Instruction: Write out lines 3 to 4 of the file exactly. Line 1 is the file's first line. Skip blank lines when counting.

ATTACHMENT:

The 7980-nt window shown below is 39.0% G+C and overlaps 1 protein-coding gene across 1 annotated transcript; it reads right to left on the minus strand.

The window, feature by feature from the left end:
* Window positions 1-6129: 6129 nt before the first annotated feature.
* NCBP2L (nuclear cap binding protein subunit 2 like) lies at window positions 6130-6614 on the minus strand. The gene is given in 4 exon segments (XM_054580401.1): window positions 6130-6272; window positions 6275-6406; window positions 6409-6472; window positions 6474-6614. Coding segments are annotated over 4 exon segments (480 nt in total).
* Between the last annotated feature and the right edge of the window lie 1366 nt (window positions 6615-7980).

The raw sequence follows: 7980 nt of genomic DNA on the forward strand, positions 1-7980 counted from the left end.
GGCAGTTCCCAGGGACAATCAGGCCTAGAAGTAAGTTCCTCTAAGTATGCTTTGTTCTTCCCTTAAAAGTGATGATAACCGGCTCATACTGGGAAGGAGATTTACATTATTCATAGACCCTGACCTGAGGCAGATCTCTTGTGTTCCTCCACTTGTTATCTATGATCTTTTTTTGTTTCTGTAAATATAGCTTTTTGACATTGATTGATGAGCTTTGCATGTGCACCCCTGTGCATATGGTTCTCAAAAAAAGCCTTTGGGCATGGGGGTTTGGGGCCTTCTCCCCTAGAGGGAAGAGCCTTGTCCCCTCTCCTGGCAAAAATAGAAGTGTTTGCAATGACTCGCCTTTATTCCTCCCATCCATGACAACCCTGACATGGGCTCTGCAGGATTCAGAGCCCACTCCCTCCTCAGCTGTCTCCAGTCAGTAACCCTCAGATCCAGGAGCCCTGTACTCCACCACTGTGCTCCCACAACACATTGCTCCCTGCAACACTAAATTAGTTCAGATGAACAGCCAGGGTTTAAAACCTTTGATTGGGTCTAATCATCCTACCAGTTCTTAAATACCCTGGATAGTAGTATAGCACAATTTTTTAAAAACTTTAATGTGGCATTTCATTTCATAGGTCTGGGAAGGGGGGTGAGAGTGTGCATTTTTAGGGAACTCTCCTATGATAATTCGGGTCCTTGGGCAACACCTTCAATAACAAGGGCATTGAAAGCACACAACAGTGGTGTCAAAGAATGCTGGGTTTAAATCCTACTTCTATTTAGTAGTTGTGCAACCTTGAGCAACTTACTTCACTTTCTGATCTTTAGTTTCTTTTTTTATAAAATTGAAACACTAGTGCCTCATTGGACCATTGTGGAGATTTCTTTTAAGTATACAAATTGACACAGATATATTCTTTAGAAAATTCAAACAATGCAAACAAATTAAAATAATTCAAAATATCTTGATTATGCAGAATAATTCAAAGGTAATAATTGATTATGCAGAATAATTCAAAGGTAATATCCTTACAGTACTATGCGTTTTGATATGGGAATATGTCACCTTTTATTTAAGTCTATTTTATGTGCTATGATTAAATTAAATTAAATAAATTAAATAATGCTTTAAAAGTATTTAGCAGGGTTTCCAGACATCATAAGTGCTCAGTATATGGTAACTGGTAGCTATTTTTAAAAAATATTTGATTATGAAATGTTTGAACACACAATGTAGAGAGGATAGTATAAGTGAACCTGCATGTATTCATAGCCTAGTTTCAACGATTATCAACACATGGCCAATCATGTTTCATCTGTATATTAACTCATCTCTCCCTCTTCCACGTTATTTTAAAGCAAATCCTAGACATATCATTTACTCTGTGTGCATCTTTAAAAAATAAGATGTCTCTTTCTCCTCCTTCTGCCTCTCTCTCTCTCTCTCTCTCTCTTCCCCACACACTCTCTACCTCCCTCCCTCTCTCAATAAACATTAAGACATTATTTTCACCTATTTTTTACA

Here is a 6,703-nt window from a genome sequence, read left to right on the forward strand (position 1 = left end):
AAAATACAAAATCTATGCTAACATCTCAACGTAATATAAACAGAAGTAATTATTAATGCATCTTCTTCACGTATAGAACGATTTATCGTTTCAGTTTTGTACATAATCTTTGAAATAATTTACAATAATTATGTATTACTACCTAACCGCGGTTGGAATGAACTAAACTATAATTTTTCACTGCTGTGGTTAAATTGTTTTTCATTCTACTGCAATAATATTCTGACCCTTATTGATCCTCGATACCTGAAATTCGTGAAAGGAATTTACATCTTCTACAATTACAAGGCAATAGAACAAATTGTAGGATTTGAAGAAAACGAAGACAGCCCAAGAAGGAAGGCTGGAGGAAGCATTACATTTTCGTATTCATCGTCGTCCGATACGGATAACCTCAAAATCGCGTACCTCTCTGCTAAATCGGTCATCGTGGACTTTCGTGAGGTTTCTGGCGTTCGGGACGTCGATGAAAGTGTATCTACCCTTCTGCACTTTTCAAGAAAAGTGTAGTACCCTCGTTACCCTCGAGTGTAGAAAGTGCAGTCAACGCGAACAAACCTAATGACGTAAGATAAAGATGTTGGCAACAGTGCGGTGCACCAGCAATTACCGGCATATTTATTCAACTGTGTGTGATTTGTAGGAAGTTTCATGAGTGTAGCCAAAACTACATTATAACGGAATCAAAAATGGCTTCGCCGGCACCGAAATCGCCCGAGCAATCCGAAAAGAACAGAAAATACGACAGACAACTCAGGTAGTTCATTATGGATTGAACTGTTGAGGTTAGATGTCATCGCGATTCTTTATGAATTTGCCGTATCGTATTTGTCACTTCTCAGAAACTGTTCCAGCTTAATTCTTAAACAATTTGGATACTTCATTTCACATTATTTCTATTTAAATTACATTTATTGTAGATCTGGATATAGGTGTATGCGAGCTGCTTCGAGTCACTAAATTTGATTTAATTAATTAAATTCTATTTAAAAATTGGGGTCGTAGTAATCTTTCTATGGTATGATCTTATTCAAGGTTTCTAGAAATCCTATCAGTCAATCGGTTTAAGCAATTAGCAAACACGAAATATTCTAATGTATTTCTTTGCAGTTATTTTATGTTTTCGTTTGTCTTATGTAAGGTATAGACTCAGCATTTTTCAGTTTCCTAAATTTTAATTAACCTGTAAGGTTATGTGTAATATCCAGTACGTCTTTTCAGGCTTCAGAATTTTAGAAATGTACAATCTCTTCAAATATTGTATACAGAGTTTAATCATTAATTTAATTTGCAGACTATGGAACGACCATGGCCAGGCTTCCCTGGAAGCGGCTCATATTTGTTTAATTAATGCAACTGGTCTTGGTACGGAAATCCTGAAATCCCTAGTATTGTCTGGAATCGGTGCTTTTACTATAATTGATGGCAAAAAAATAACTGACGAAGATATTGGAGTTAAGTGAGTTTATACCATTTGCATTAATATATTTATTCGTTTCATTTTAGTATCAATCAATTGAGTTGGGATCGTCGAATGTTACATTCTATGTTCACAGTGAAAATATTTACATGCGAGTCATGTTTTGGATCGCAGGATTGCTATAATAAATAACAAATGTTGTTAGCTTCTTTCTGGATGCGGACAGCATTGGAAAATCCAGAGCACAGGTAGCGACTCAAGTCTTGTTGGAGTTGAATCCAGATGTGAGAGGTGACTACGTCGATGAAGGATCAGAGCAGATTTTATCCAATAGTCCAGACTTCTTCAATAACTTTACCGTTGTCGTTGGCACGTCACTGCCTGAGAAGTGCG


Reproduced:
* Window positions 1-6129: 6129 nt before the first annotated feature.
* NCBP2L (nuclear cap binding protein subunit 2 like) lies at window positions 6130-6614 on the minus strand. The gene is given in 4 exon segments (XM_054580401.1): window positions 6130-6272; window positions 6275-6406; window positions 6409-6472; window positions 6474-6614. Coding segments are annotated over 4 exon segments (480 nt in total).